I love the newer younger cast of characters because they all have great ability and are dynamite when they get hot, but each has a distinct weakness that prevents dominating performances from week-to-week.  Come Sunday evening, the tournament will pit four players head-to-head:  Rory McIlroy, Matt Kuchar, Adam Scott, and Jason Day.  Let’s take them in reverse order.

Jason Day will win The Masters this year.

Jason Day From golfdigest.com

Jason Day
From golfdigest.com

He’s been so close with a 3rd in 2013 and a T-2nd in 2011 and it is now his time.  Jason hit’s it a long way, knows the course very well, and has finally got his mind right.  I loved the way he kept his cool and closed at the WGC Accenture when Victor Dubuisson kept getting up-and-down out of trash cans, dumpsters, and desert cactus against him in the final.  Day’s weakness is his ability to control his distances under pressure.  He’s adjusted with a repeatable pre-shot routine and doesn’t deviate based on the situation.  Alan Shipnuck’s piece at Golf.com on Day is must reading for students of the mental game.  Day’s visualization techniques are more in-depth than any I’m aware of.  His fascination with Navy Seals training and affinity for hitting the gym are sounding Tiger-esque and I would caution him about taking too extreme an approach.  But for this week, as long as his sore thumb holds up, he wins his first major.

Adam Scott and Matt Kuchar will tie for second.  Scott is the horse for this course, has Steve Williams on the bag for steadiness and sense of purpose, and has the full compliment of tools.  He’s susceptible to getting on bogey runs which are protracted and seem to come at terrible times under pressure.  Yes, he pulled through last year in an epic moment for self and country, but his fellow Aussie will edge him out.  In the back of Scott’s mind has to be the upcoming ban on anchoring and how he will adjust.  Is it starting to affect his current work with the flat stick?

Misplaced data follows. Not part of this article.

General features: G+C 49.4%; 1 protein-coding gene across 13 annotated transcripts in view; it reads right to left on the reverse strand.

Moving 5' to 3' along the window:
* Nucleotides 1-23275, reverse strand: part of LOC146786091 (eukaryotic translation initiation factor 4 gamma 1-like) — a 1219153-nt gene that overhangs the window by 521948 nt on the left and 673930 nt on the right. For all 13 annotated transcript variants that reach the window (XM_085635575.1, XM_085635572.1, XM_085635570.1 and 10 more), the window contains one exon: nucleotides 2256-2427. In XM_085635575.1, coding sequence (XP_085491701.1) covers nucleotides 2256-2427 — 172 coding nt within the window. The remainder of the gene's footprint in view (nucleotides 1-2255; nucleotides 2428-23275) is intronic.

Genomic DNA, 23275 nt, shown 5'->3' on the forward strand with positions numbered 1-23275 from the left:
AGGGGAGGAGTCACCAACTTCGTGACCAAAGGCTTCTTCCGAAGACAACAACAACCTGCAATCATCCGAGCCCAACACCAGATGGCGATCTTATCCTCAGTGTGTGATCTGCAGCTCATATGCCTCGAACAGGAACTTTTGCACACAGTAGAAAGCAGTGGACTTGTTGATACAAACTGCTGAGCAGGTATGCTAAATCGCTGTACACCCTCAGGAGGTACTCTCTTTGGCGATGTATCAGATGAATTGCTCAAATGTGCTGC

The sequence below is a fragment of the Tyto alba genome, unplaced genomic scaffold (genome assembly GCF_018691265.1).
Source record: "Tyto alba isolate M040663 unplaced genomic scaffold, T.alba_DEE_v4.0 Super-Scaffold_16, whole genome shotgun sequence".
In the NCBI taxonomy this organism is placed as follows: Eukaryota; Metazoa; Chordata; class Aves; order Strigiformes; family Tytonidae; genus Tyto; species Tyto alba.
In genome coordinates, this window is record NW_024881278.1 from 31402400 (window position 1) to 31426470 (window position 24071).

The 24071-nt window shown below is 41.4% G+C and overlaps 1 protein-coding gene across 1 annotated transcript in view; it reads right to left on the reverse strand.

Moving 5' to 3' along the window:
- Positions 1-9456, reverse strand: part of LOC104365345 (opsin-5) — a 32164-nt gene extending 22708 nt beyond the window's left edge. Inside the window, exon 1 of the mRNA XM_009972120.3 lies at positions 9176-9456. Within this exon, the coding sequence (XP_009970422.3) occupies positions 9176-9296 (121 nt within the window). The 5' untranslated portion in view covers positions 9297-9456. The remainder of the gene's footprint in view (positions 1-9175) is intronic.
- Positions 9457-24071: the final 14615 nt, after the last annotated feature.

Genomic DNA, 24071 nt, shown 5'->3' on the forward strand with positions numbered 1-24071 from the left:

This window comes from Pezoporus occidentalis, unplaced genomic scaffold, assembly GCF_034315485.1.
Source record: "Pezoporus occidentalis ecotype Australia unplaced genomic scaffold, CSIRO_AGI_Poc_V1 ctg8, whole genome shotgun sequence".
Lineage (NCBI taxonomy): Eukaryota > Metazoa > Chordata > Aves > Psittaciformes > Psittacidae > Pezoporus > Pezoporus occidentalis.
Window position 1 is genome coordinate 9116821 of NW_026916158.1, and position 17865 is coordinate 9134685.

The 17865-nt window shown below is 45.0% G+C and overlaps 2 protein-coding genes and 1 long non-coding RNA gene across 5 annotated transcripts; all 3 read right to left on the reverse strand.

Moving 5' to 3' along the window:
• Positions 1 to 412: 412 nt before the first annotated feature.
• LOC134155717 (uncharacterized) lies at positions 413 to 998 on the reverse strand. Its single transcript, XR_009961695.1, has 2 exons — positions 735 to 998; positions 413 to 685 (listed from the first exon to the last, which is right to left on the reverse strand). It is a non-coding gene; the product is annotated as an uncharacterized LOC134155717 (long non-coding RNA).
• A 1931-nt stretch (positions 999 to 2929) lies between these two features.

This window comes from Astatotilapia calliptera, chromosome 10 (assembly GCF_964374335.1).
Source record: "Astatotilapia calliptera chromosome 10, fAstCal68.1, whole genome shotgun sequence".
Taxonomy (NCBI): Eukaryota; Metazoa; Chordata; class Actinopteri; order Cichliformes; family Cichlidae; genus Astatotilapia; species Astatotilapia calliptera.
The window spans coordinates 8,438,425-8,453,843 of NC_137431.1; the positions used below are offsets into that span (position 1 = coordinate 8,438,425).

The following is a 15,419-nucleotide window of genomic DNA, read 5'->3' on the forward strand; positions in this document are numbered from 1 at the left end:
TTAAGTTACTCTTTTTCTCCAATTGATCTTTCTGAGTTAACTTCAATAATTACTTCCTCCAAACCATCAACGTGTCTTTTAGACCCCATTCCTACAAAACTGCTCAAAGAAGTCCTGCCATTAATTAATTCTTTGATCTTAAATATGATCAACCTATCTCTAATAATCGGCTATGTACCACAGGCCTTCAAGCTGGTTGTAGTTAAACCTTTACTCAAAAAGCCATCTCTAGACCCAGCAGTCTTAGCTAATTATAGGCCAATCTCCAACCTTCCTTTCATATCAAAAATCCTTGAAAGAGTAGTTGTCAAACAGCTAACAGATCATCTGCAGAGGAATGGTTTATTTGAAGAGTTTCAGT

Kuchar plays well at Augusta, knows the course intimately, and has the temperament.  He won THE PLAYERS Championship, which is just as hard as a major, and is also ready.  Kuchar’s achilles heel is his driving distance.  He’s also mediocre in GIR and the fact that he’s so highly rated year after year in scoring average is a testament to his lights out short game and putting.  This new closed stance and slightly over the top move is supposedly getting the job done, but doesn’t bode well for the right to left ball flight needed at Augusta and will be just enough to hold him back.  Down the line shots at Shell indicate he’s made a slight correction from last week at Valero but still looks too closed to me.  Hopefully it helps him.

Rory McIlroy finishes alone in 4th.  The Northern Irishman is starting to look like Phil Mickelson from a roller coaster perspective.  When hot, there’s nobody better, but when his driving is off, it affects his mindset and his total game suffers.  Physically, he’s got the tools to be the best player in the world and is a multiple major winner.  He’s still young and it still may happen.  Now I need to see a serious run with no final round collapse.